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My cats and I have moved twice in the last 6 months due to a death in the family my Bengal has started wetting everywhere in the house she will not go out at all, I have put cat litter in a box for her she will use that and still wee all over the house.l have tried a couple of things they have not worked. Please help.

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  • What do you mean by "she will not go out?" Do you let your Bengal go outside? Is this usually where she went to the bathroom? Jan 9 '16 at 18:27
  • Also, how old is your Bengal? Is she at least an F4? Jan 9 '16 at 18:37
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I will edit my answer as you answer the questions above, but here's a start.

IMPORTANT: Anytime a cat is not using the litter box, you first must rule out medical reasons. After your vet clears your cat of any medical issues, then you can look toward changing behavior.

CHANGE & COMMUNICATION: Cats, no matter the breed, don't like change. Moving twice in such a short period is a lot for a cat to handle. Add to that, your cat is a Bengal, and you may have a whole other set of issues to overcome. If the issue is behavioral, your cat is likely trying to communicate with you. Although you may not like the method of communication, it's now up to you to figure out what your cat is trying to tell you (besides the obvious, "I don't like change").

THE LITTER: You mentioned that your cat used to go outside. Have you leash trained her? If not, it's always safer to keep your cats inside the house. However, if she is used to going out, you may need to make the litter more like the dirt she would use outside. You can dig up some dirt and grass outside and put that in her litter box. Over time, you can mix in a little litter, and slowly change her over to all litter. This will take some time. Be sure not to rush it.

THE BOX: Bengals are big cats. Be sure you have a litter box that is very large. Pet stores will likely not have a box big enough for your cat. You can use a large plastic storage container. Don't be stingy with the dirt/litter. Cats like to dig and cover. Make it like a sandbox for your kitty. You mentioned you had another cat. This means more litter boxes. The recommendation from behavior experts is one litter box per cat plus one. I have two cats, and they will use two large litter boxes, but this is not always the case. You may need three. If you have different levels to your house, you may need to put a litter box on each level.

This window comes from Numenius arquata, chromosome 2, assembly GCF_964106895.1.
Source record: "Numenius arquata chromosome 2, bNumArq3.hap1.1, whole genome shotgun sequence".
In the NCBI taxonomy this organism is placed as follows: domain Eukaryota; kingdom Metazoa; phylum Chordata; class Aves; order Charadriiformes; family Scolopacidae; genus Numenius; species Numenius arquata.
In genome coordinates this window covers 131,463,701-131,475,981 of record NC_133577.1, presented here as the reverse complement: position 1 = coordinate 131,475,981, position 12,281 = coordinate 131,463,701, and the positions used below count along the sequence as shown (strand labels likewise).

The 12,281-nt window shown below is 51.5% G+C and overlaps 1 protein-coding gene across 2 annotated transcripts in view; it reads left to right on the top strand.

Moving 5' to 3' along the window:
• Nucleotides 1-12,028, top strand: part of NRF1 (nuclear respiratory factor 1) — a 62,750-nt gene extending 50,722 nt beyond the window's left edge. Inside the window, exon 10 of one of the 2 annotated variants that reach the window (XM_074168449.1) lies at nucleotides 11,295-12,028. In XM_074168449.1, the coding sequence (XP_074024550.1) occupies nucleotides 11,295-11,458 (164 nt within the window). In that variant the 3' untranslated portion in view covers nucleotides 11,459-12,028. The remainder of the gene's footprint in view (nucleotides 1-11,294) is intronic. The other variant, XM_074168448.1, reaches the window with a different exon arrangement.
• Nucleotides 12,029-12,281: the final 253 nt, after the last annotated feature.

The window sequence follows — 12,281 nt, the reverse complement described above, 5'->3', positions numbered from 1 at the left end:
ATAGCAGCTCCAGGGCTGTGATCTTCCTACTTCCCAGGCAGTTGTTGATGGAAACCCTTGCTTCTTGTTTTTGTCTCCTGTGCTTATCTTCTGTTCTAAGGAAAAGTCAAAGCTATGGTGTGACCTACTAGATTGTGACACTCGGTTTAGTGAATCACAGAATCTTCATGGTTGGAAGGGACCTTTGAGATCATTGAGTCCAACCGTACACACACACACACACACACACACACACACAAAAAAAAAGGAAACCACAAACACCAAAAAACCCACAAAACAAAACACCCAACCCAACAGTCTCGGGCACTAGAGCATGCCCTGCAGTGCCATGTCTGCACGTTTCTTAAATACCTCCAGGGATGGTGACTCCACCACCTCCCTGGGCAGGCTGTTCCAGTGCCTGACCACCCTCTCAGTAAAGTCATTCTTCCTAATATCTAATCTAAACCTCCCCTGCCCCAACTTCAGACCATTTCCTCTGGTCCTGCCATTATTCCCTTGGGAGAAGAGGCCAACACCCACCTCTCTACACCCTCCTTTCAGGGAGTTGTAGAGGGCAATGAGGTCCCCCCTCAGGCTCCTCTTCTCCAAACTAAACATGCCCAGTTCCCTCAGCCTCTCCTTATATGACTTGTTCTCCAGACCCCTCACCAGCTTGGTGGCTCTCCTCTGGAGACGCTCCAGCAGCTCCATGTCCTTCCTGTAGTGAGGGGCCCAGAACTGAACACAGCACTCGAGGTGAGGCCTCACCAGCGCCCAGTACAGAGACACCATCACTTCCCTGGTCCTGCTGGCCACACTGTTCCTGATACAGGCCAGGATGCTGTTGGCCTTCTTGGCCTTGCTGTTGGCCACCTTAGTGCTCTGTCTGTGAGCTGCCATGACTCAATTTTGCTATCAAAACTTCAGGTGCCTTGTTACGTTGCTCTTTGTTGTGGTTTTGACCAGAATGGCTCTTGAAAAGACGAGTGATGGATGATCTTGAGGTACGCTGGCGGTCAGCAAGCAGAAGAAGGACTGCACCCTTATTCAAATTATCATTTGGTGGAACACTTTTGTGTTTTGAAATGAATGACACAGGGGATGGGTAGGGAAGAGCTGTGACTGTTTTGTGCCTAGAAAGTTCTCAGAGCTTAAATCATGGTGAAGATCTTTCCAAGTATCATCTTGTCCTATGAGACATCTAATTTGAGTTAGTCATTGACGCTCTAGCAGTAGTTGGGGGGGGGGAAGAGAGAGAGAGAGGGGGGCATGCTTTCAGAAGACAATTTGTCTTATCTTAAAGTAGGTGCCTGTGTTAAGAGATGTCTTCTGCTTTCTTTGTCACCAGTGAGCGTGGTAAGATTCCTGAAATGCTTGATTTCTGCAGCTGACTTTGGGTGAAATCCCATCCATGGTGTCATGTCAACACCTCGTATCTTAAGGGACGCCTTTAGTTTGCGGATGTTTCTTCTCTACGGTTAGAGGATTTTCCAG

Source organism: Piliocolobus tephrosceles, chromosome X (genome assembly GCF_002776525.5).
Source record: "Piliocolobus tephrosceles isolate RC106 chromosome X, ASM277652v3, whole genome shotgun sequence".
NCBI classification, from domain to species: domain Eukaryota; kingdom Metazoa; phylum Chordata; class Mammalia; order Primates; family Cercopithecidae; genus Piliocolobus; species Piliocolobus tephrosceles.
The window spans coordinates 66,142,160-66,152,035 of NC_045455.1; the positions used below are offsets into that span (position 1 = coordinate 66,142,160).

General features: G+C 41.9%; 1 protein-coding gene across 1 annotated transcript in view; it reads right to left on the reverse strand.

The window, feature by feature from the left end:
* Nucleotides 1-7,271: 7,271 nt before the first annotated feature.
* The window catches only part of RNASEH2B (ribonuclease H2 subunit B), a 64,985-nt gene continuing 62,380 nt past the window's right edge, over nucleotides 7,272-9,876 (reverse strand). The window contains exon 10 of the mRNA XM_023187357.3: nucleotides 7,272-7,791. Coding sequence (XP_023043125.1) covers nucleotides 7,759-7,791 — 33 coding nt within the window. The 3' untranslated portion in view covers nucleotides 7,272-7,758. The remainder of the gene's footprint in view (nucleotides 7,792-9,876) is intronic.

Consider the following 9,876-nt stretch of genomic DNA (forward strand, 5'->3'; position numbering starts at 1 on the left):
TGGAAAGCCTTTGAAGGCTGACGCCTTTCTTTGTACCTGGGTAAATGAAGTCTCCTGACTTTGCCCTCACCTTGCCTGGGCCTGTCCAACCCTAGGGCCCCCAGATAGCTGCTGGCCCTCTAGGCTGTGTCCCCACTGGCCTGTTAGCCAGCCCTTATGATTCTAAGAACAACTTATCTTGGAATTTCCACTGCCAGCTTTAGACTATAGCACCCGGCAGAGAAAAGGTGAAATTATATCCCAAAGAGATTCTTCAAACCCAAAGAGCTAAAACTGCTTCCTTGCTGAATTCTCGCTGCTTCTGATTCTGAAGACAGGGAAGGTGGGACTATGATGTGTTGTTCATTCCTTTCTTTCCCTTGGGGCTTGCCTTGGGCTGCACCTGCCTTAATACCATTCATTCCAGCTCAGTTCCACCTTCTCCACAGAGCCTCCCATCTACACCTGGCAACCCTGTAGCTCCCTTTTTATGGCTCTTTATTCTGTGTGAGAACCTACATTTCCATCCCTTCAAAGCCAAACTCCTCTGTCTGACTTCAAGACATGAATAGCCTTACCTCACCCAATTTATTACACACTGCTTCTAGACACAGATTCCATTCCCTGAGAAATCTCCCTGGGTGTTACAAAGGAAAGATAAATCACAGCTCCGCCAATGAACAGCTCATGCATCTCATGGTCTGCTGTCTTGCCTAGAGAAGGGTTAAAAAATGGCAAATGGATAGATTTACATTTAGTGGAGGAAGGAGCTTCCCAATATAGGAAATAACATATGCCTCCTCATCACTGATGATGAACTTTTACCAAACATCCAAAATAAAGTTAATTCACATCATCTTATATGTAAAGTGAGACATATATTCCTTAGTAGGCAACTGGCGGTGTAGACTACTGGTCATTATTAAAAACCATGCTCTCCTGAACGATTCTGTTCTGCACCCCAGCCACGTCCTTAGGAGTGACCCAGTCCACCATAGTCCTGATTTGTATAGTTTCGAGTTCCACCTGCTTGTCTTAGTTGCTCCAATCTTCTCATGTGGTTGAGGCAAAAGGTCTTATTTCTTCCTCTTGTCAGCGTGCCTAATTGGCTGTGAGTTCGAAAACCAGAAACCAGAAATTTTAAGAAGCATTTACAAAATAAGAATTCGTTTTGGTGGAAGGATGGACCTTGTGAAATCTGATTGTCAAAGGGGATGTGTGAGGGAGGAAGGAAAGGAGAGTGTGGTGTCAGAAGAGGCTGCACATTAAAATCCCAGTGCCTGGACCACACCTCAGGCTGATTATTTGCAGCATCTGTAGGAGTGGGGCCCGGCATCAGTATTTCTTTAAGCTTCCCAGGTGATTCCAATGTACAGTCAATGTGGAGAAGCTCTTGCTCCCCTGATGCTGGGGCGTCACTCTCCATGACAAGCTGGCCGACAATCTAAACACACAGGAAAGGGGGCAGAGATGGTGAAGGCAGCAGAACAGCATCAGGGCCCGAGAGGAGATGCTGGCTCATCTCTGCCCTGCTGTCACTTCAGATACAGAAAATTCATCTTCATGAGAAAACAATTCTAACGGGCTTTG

THE ENVIRONMENT: Now, let's talk about your house. You need to try to make your house more "fun" than the previous houses. Every cat needs stimulation from their environment, but this especially goes for a Bengal. Bengals need plenty of running space, lots of things to climb, and interactive toys- not to mention a lot of attention from you. You can put shelves like stair steps going up and down your walls, and get a couple very tall cat trees with lots of levels. If she is a typical Bengal and likes water, fill the bathtub or sink so she can play in it. I would also recommend interactive food/treat toys, so she has to work for her food.

OTHER: Is your cat spayed? Unaltered cats typically have more unpredictable behavior. Is there another cat outside? If your kitty smells another cat outside, she could be reacting to another cat in her territory. This requires making the perimeter of your house undesirable to other cats.

This is a difficult problem to overcome. Please be patient, and thank you for caring enough about your kitty to post this question. I really hope this helps!

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  • When it comes to moving and letting my cats out I always give them at least a week to acclimate to the new home before letting them out. It gives them to realize this is the new home and fully explore it and ensure that it is safe. Then, when they indicate they want to go out I make an open portal (door or window) that they can freely move back and forth through. They will generally expand their domain slowly and need to be able to dash back inside at first. So don't try to encourage her to go out, let her choose her own time. Jan 11 '16 at 16:09
  • My son and his wife have 5 male indoor cats, and every thing you've said is spot on from what vets have told them. Great answer! Jan 15 '16 at 8:42

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